Your brain, deep down, understands how devastating such involuntary movements can be and it works to protect you from them. When you really consider what a problem not being paralyzed can be while caught in a dream, is it any wonder that the process is more of a curiosity than a concern for those who study sleep?
What has been revealed in recent studies, however, is that actually being paralyzed during sleep can bring on the nightmares instead of helping to control your reaction to them. In a way, it’s sort of a never-ending cycle. If you have a nightmare because you’re paralyzed, then you’ll need that paralysis to keep you from acting out in fear from the sensation.
In fact, studies are starting to look at the correlation between sleep paralysis and night terrors. According to these studies, sleep paralysis is often the leading sensation that overcomes those who have a night terror, with the feeling of not being able to move, cry out, or struggle acting as a precursor to the intense sensation of fear. Scientists have also learned that episodes where sleep paralysis is more of a hindrance than a help as far as nightmares and night terrors are concerned usually occur on nights when a dreamer is sleeping on his or her back.
Dreamers who suffer from this problem should find that moving around throughout the night before or after an attack can help, and also changing the position in which you sleep should cut down on the risk of having your nightmares turning your paralysis against you. Try these solutions and see if, rather than having it used in a negative sense, you can turn sleep paralysis into the help that it’s meant to be.
- Ancient Science and Dreams: Oneirology in Greco-Roman Antiquity (ISBN 9780761821571): M. Andrew Holowchak
- Dark Intrusions: An Investigation into the Paranormal Nature of Sleep Paralysis Experiences (ISBN 9781933665443): Louis Proud, Colin Wilson, David Hufford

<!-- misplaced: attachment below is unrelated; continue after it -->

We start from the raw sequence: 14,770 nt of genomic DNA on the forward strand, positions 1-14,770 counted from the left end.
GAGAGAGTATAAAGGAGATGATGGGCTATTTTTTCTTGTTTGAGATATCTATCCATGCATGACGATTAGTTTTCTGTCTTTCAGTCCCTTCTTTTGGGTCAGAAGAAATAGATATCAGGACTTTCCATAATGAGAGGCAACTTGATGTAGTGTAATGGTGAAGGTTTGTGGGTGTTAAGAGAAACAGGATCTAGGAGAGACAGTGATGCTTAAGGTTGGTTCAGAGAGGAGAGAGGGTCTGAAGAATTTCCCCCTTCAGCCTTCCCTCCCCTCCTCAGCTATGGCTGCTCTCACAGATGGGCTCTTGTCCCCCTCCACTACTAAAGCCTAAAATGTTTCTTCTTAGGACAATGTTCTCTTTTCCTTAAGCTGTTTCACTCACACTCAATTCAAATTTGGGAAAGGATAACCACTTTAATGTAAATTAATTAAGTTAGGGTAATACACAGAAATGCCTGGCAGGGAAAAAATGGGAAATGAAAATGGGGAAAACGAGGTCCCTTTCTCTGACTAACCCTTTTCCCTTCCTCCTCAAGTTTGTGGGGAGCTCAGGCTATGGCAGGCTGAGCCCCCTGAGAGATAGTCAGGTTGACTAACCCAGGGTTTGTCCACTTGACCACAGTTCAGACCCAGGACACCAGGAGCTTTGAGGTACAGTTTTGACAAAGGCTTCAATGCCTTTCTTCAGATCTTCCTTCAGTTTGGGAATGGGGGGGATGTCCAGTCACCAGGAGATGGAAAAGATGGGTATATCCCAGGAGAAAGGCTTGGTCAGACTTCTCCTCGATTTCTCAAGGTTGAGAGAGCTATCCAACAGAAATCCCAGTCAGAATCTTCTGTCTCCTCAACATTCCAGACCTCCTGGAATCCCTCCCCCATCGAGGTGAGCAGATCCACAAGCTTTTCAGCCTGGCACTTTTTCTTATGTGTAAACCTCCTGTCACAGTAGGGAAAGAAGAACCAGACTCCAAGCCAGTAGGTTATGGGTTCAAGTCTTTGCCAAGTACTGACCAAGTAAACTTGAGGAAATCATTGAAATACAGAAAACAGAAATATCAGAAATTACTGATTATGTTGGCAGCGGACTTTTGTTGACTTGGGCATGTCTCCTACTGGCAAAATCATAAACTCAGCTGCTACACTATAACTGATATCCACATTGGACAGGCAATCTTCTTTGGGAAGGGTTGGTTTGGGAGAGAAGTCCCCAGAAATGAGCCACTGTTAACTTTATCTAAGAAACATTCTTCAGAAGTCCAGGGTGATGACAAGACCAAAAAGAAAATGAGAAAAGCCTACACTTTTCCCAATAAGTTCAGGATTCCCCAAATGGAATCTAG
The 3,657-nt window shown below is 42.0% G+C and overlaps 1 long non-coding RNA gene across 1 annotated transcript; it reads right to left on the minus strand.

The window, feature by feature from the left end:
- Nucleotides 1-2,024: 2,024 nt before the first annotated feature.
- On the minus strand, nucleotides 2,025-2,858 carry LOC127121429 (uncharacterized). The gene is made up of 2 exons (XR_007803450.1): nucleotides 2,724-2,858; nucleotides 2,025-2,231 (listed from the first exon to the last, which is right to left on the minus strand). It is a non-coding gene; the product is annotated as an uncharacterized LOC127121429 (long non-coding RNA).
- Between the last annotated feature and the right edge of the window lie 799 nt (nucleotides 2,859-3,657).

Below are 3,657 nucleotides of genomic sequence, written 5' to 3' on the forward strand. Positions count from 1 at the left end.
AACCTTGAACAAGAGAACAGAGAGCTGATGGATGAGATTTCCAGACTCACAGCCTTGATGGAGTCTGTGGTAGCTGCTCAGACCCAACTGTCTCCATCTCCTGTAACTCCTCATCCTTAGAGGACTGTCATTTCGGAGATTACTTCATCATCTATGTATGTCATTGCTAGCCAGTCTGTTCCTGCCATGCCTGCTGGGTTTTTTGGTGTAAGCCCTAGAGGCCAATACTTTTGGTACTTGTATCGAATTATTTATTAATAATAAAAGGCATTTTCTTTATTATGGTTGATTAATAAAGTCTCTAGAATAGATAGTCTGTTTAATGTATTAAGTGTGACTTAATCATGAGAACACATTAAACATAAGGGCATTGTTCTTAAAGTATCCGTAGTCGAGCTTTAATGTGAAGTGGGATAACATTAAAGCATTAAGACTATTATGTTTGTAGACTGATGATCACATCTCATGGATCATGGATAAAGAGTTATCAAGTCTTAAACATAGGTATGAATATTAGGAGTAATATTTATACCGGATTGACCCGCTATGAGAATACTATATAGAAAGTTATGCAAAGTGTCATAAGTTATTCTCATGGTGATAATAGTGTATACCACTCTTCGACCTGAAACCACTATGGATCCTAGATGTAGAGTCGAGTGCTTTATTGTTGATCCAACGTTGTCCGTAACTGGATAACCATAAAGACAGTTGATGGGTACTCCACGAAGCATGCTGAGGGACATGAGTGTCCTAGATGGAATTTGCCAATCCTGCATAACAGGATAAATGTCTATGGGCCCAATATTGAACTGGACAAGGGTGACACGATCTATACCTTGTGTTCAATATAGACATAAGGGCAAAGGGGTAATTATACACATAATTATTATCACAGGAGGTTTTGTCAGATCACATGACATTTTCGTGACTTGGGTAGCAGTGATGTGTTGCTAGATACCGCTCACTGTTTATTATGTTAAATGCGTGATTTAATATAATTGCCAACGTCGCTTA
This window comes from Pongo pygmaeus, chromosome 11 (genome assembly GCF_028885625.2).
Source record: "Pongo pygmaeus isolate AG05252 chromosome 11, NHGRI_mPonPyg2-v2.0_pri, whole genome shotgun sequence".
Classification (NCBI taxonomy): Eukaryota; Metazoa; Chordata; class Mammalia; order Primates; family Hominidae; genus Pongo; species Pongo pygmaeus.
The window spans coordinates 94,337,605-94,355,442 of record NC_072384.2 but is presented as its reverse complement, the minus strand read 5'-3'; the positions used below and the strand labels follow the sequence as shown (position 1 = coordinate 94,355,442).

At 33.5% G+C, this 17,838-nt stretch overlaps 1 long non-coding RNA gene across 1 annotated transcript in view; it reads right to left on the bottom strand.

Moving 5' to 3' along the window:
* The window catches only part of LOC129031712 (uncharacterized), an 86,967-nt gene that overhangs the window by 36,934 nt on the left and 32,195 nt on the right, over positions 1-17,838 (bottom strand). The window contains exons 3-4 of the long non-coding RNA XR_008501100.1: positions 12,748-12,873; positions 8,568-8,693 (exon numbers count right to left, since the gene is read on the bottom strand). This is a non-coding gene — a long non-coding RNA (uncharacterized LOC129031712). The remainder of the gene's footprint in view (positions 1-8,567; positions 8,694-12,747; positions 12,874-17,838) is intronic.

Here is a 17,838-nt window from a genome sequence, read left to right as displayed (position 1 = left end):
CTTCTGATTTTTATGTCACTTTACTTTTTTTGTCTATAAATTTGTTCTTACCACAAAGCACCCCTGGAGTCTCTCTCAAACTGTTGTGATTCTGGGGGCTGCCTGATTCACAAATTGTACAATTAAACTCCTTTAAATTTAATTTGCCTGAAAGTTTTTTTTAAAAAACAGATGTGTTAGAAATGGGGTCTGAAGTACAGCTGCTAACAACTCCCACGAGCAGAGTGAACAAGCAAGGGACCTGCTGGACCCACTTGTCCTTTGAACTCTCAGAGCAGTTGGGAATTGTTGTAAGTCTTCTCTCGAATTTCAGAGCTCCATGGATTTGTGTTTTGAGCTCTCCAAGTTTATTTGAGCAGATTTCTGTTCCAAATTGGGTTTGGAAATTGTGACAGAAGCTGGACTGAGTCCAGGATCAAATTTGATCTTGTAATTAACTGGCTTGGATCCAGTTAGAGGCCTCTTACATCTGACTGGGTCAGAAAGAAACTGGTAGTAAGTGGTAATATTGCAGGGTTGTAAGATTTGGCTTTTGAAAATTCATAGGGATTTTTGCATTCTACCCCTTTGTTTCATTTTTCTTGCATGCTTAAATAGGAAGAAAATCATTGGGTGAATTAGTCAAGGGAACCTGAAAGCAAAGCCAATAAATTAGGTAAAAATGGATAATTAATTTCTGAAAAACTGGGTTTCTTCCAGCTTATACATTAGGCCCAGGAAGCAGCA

- Lucid Dreaming: The Paradox of Consciousness During Sleep (ISBN 9780415112390): Celia Green, Charles McCreery
- Nightmara (ISBN 9780986568022): Danielle Q. Lee, Karen Koski
- Nightmares: The Science and Solution of Those Frightening Visions during Sleep (Brain, Behavior, and Evolution) (ISBN 9780313345128): Patrick McNamara
- Sleep Disorders for Dummies (ISBN 9780764539015): Max Hirshkowitz, Patricia B. Smith, William C. Dement
- Sleep Paralysis: A Guide to Hypnagogic Visions and Visitors of the Night (ISBN 9780984223916): Ryan Hurd
- Sleep Paralysis: Night-mares, Nocebos, and the Mind-Body Connection (Studies in Medical Anthropology) (ISBN 9780813548869): Shelley R. Adler
- Sleep Paralysis and How to Cope
- The Family That Couldn’t Sleep: A Medical Mystery (ISBN 9780812972528): D.T. Max
- The Secret of the Soul: Using Out-of-Body Experiences to Understand Our True Nature (ISBN 9780062516718): William Buhlman
- The Terror That Comes in the Night: An Experience-Centered Study of Supernatural Assault Traditions (Publications of the American Folklore Society) (ISBN 9780812213058): David J. Hufford
- Thirdeye and the Boogieman (Invsible Beings and Sleep Paralysis?) eBook: Ike Austin
- Wrestling with Ghosts (ISBN 9781413446685): Jorge Conesa Sevilla